Basics of the Indian Copyright Act

Basics of the Indian Copyright Act: All You Need to Know

This article on ‘Basics of the Indian Copyright Act‘ was written by Pramod Sanap, an intern at Legal Upanishad.


Copyright basically protects the original work relating to music, art, cinematography, sound recordings, drama, and literary work from unapproved and unlicensed use by any person. Copyright protection provides the exclusive right to an individual who has produced any aforementioned original work it means everyone else is excluded from unauthorized and unapproved use of that work. It is also a negative right as it prevents other people from unapproved use. In India, copyright protection is provided by the Copyright Act of 1957 for regulating and governing copyright.

Basics of Copyright Law

Literary works:

literary works “includes any published or written compositions, regardless of the caliber or form of the work. Any piece of writing that would fall under the heading of literature is referred to as a literary work “. However, there won’t be any copyright protection if the work is only a group of phrases that didn’t need any literary talent to assemble. A computer program is viewed and protected in India like a literary work.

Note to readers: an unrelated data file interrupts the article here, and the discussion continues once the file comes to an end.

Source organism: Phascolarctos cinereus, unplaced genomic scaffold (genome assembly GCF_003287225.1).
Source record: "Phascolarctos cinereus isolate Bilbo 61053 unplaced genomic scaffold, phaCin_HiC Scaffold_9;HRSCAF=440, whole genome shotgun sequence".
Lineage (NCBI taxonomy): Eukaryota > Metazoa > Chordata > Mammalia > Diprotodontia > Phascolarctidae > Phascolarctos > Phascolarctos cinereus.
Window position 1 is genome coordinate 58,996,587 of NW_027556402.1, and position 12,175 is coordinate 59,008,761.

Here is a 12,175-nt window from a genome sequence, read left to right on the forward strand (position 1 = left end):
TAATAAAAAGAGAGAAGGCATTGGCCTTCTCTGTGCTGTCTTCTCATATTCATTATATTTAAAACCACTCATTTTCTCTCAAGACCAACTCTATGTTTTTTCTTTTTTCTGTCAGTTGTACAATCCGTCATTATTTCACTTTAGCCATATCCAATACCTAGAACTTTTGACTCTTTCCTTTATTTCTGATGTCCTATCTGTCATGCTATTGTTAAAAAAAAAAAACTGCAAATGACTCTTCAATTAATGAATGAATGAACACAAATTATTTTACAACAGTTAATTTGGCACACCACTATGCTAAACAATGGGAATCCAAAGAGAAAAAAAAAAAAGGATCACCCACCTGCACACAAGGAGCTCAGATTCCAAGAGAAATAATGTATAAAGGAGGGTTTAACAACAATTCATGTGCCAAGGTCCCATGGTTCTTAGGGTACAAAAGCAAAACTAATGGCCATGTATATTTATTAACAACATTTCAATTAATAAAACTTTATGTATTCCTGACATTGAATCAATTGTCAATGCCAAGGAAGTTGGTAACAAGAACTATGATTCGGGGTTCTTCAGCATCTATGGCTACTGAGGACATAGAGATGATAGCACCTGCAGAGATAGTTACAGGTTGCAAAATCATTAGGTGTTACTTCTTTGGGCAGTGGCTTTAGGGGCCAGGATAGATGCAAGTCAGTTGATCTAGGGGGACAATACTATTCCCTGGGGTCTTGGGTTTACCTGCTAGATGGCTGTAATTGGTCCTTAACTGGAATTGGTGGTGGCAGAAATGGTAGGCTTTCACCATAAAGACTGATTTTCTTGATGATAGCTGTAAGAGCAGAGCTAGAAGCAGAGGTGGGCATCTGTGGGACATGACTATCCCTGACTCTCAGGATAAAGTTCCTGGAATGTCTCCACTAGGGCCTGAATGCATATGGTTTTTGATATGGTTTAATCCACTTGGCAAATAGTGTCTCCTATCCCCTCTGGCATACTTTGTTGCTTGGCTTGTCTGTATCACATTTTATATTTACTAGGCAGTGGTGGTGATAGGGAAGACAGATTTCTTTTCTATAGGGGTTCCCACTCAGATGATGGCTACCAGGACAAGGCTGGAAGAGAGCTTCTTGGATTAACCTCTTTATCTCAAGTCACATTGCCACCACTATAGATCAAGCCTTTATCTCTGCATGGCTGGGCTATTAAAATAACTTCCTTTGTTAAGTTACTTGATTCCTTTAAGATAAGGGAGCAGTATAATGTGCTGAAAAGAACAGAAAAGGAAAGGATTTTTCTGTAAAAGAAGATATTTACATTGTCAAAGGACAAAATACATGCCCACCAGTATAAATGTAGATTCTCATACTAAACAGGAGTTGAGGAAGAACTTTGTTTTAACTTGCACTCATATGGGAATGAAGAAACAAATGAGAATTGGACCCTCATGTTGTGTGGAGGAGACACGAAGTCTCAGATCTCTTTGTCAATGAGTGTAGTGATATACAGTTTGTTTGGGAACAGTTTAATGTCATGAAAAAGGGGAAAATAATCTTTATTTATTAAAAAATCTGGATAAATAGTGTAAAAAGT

Musical work:

A musical piece is defined as a composition that only consists of music, including any visual notation of the composition, but excluding any words or actions that are intended to be sung, spoken, or performed in conjunction with the music. It is not necessary to have written a musical piece to be protected by copyright.

Dramatic works:

A cinematograph film is excluded from the definition of a dramatic work, which comprises any composition for narration, choreography, or amusement in a dumb performance whose artistic arrangement or performing form is defined in text or another way.

Cinematography work:

Any graphical recording by any means created using a method from which a dynamic picture may be created by any mechanism, including digital films, is referred to as a “cinematograph film.” The term “cinematograph” is to be interpreted as including those works created using a method similar to cinematography.

Artistic works:

An artwork, a statue, a sketch (including a schematic, atlas, blueprint, or plan), an etching, a photograph, or any other creation of creative handicraft is considered an art piece, as is a piece of architecture. Any palette, font layout, or combination of elements is considered to be an artistic work.

Recordings of sound:

Irrespective of the media on which the recording is created or the process used to create the audio, the term “sound recording” refers to a recording of audio out of which sounds might well be generated. Sound recordings include a CD-ROM and a phonogram.

Any piece of work that fits into one of the aforementioned categories is entitled to copyright protection. The work being sought for copyright protection must be authentic, but it is not required that the work contain any novel ideas or thoughts. Only the novelty of the idea expression is of relevance to the law.

Basics of the Indian Copyright Act
Basics of the Indian Copyright Act

The author of a work has the right to forbid or grant permission to: